As with all client discovery engagements, CERC carefully reviewed the accepted proposal with the client and listened closely to SWA’s needs and concerns. Although CERC could conduct the project as specified, it became clear to CERC President John Nienstedt that his firm could add significant value by modifying its parameters.

CERC isn’t just a check-the-box kind of firm; the goal is to help clients. So CERC suggested In-Depth Interviews (IDIs) instead. These interviews would include developers working with SWA, as well as developers who work in nearby jurisdictions. This methodology would yield the richest qualitative data for SWA, provide context for the evaluation of SWA interviews, and supply insights through competitive analysis. It would empower CERC to explore fundamental developer perceptions of SWA. Crucially, it would also give developers a confidential environment in which to freely express their opinions and criticisms. Its final feature would include a way for developers to evaluate the project afterwards.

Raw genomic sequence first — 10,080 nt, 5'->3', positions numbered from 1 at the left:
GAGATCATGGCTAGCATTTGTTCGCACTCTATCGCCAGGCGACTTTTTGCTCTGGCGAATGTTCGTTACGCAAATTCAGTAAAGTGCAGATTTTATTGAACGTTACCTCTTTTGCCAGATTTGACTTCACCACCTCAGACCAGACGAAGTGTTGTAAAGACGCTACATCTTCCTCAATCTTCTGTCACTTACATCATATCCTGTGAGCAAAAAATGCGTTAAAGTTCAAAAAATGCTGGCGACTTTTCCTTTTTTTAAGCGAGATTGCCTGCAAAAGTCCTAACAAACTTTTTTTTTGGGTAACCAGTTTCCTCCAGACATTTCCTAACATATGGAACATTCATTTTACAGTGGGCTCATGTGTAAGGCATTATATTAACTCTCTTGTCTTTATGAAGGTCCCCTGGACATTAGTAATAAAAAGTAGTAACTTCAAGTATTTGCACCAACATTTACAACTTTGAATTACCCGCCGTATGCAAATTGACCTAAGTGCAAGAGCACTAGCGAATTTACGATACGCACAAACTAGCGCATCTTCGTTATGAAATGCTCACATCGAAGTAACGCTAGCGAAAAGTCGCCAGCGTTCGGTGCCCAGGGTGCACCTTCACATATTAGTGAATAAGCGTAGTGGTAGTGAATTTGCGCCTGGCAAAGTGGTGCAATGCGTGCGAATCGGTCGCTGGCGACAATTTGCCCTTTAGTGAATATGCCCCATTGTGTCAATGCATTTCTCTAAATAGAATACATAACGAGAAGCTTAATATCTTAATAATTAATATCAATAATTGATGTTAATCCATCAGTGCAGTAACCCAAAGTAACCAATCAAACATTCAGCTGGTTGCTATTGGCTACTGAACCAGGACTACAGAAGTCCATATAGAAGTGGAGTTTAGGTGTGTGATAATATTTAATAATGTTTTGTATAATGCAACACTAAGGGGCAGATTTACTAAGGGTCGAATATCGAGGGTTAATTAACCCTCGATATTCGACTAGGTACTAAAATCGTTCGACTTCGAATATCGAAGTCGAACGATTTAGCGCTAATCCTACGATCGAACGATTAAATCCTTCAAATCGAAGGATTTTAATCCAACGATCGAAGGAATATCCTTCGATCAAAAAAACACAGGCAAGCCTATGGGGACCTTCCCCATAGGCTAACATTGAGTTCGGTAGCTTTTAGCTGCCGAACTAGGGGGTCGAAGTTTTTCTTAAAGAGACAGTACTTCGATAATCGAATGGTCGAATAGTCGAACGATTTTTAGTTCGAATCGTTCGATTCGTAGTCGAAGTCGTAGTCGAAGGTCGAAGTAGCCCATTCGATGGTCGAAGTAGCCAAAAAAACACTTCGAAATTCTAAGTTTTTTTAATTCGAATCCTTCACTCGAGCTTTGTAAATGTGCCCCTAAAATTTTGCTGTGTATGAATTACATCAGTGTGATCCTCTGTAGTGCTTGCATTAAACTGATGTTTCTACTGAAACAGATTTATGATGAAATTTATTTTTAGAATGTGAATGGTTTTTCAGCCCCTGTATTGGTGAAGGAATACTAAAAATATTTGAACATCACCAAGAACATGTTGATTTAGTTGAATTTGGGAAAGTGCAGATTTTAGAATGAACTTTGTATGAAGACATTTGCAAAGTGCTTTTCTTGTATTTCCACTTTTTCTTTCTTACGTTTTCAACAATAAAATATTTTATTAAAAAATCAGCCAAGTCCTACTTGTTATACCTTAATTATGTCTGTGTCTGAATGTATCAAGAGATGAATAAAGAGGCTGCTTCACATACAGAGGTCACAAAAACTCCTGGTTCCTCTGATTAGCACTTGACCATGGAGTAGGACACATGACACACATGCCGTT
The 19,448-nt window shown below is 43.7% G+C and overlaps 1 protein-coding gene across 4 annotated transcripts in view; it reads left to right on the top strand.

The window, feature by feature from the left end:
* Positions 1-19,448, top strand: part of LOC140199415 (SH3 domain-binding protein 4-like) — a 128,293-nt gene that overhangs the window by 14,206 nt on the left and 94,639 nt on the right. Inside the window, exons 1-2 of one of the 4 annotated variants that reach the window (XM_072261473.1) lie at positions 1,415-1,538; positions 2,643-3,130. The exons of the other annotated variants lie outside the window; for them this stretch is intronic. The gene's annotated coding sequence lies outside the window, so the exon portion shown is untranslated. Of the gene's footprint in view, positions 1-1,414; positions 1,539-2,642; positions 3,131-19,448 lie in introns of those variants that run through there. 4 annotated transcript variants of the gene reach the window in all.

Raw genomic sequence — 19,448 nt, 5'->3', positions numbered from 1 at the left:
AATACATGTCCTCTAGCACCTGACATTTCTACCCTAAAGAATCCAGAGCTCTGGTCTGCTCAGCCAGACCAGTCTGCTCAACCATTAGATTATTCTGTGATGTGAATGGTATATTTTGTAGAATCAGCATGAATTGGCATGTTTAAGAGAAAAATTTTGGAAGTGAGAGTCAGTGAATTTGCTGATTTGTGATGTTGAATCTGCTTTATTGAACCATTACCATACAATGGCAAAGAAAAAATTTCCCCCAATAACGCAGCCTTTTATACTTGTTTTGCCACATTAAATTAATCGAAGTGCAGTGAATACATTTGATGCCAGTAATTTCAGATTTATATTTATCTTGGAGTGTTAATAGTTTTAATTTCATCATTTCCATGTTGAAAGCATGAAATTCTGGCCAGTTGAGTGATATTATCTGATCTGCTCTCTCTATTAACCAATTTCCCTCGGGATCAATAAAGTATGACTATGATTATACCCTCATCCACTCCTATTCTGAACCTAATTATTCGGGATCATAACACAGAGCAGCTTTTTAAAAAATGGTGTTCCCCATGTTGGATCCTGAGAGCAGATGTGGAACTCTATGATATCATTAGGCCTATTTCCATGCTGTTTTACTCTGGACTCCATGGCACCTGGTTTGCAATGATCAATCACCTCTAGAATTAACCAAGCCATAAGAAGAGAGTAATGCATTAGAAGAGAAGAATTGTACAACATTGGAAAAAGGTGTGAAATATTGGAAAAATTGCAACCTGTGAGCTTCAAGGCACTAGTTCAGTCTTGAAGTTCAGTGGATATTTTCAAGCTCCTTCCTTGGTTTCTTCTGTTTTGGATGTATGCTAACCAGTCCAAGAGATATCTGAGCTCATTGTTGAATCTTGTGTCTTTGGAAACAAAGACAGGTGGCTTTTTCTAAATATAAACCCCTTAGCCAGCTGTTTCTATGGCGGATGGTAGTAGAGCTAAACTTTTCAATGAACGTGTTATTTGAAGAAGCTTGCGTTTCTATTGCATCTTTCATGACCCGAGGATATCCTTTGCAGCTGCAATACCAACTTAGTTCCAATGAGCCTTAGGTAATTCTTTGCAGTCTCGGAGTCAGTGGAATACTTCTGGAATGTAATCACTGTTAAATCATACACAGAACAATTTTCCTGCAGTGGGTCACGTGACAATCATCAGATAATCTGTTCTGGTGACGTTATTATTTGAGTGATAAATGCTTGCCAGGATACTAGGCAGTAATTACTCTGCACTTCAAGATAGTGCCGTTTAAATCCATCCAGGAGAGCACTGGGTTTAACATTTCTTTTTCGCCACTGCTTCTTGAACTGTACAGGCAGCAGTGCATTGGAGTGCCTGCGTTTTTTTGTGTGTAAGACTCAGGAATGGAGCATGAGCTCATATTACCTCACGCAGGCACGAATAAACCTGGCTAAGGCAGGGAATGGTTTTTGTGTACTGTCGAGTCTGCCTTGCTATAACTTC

Solution Set

CERC conducted a series of in-depth interviews (IDIs) with development firm personnel who have worked with SWA and, separately, development firm personnel in San Diego County who have not worked with SWA. The study was designed to develop an understanding of SWA’s strengths and weaknesses and to derive comparisons to other local water agencies. It also included the creation of a post-project evaluation survey for SWA to use with its developer customers. 

Key Findings

The in-depth interviews revealed data that wouldn’t have surfaced otherwise. They established that SWA is doing well in the minds of developers relative to other districts. Every agency has challenges, but it’s clear that SWA is perceived positively relative to others. Regarding relationship dynamics with developers, the majority can’t point to a specific reason why things are going right with SWA – but neither do they have any major issues. Positive interactions with SWA personnel stand out, however. Communication and responsiveness were highlighted. Overall, there’s significantly more positive emphasis on the virtues of SWA personnel than its process.